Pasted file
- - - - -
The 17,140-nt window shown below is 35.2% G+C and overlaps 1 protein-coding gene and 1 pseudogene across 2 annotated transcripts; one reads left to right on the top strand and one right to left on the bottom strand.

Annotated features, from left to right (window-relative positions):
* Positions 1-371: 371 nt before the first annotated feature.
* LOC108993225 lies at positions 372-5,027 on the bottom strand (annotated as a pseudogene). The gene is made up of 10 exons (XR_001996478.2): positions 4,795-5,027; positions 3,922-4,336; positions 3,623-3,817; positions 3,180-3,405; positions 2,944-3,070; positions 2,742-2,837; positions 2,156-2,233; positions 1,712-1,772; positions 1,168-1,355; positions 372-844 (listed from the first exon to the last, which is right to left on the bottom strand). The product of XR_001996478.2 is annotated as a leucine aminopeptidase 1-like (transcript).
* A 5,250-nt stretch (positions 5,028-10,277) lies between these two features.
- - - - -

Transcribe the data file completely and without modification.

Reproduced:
The 17,140-nt window shown below is 35.2% G+C and overlaps 1 protein-coding gene and 1 pseudogene across 2 annotated transcripts; one reads left to right on the top strand and one right to left on the bottom strand.

Annotated features, from left to right (window-relative positions):
* Positions 1-371: 371 nt before the first annotated feature.
* LOC108993225 lies at positions 372-5,027 on the bottom strand (annotated as a pseudogene). The gene is made up of 10 exons (XR_001996478.2): positions 4,795-5,027; positions 3,922-4,336; positions 3,623-3,817; positions 3,180-3,405; positions 2,944-3,070; positions 2,742-2,837; positions 2,156-2,233; positions 1,712-1,772; positions 1,168-1,355; positions 372-844 (listed from the first exon to the last, which is right to left on the bottom strand). The product of XR_001996478.2 is annotated as a leucine aminopeptidase 1-like (transcript).
* A 5,250-nt stretch (positions 5,028-10,277) lies between these two features.